Labor Day is America’s third favorite holiday behind Christmas/Chanukah and Memorial Day
There are approximately 89 running races held over Labor Day weekend
The number one hardest working city in America is San Francisco with an 8 hour average work day, and the laziest city in America is Columbia, SC with an average work day of 7.3 hours
Labor Day is the unofficial end of hot dog season in America. From Memorial Day to Labor Day there are 818 hot dogs eaten per second
Most Americans believe Labor Day is only an American holiday when really it was started in Canada
Last but not least, yes, you really can wear white after Labor Day!
From everyone here at DWM, have a great Labor Day Weekend and enjoy some time with the family!
We all lead busy lives, so it’s important to save time and maximize efficiency whenever we can. The new eSignature feature from Charles Schwab allows you to review, electronically sign, and send back eligible forms to us, making a variety of processes quicker and easier than ever before.
At DWM, we always stay up to date with the latest technology and keep you informed, so we can ensure the best possible experience for our clients. As we learn more about today’s changing technology and the need to stay on top of cybersecurity, going digital allows sensitive client material to remain safely guarded, as well as providing an easier, less burdensome and more accurate onboarding process for everyone.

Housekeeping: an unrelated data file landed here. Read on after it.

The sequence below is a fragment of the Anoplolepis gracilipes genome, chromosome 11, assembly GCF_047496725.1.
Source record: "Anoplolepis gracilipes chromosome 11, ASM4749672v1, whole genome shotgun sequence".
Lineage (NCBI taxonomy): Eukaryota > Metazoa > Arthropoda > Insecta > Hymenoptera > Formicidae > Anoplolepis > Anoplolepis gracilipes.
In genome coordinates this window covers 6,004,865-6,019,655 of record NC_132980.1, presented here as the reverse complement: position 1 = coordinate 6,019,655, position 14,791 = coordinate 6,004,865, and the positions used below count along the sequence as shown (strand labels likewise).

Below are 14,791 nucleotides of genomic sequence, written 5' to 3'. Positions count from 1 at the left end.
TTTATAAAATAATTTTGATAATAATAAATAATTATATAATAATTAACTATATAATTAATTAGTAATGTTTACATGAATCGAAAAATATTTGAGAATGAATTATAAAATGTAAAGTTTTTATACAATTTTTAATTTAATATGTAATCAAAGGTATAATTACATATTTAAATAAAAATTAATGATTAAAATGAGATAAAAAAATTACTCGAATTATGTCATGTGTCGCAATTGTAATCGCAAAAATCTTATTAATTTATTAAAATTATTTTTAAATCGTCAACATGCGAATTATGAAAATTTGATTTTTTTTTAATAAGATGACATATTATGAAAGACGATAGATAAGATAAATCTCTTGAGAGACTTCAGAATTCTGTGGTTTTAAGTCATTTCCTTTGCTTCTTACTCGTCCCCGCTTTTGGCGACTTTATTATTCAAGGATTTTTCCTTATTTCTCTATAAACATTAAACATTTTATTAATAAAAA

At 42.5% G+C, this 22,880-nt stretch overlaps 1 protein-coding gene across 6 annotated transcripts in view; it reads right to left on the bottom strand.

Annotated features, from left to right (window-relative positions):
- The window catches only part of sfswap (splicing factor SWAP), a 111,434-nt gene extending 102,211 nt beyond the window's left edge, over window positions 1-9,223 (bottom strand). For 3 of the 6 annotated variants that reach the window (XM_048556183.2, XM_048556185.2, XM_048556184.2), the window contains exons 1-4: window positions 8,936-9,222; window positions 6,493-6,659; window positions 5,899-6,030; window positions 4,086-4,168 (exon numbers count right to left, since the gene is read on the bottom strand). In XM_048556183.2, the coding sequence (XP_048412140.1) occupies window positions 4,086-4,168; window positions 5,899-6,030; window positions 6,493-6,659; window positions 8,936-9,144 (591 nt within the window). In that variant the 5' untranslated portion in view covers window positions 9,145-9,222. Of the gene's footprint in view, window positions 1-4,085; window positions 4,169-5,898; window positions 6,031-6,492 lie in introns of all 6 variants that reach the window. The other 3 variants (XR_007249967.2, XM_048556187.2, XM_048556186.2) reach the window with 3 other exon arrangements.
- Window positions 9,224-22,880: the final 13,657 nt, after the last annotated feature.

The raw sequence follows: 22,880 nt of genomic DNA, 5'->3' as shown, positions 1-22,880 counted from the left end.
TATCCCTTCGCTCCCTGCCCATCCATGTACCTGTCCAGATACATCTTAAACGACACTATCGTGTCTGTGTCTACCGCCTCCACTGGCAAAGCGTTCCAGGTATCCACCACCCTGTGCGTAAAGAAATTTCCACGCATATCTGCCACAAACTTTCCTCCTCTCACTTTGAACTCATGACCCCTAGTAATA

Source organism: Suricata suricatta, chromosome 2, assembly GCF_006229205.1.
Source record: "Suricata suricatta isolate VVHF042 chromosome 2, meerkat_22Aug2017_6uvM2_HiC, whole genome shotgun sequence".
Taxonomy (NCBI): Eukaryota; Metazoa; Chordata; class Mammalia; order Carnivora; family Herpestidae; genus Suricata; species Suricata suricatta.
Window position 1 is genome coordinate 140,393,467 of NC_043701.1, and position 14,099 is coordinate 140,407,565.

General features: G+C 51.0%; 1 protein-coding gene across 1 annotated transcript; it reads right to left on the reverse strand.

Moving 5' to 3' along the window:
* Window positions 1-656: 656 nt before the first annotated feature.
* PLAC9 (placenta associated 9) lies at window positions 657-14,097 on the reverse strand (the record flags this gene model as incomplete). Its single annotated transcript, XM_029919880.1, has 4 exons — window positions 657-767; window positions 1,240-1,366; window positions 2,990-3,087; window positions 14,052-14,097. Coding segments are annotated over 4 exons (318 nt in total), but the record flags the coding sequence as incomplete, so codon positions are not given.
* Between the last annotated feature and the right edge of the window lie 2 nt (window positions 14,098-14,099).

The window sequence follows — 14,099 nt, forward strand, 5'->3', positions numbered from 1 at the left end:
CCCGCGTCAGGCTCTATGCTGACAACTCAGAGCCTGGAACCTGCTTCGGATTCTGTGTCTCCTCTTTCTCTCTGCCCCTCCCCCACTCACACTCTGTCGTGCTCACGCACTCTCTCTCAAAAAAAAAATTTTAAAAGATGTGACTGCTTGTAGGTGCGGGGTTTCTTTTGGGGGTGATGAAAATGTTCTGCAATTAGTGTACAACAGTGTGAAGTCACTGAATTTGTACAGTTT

eSignature is accepted on many new account applications, maintenance forms, and managed account forms, such as:
Schwab One Personal accounts
Schwab One Trust Accounts
Company Retirement Accounts (CRA/Pension Trust)
Custodial/Minor IRA Applications
Account Closure Forms
Designated Beneficiary Plan Agreements
Investor Checking Accounts
IRA Distribution Forms
Transfer Your Account (Into or Out of Charles Schwab)
For a full list of eligible forms, click here. This time-saving eSignature feature is extremely efficient, and it’s easy to use, too! Simply follow the steps below and you’ll be well on your way to mastering electronic signatures.
1)When expecting a form for eSignature, keep an eye out for an email from Charles Schwab that states “Documents for Your Electronic Signature.”
2)Click “Review Documents” at the bottom of that email.
3)Log into your Schwab account using your Schwab Alliance when prompted. If you don’t know your account information, let us know or contact Schwab Alliance at 1-800-515-2157.
4)Click “Agree/Continue” to agree to the eSignature terms and conditions.
5)Review the document and ensure that it is accurate before signing.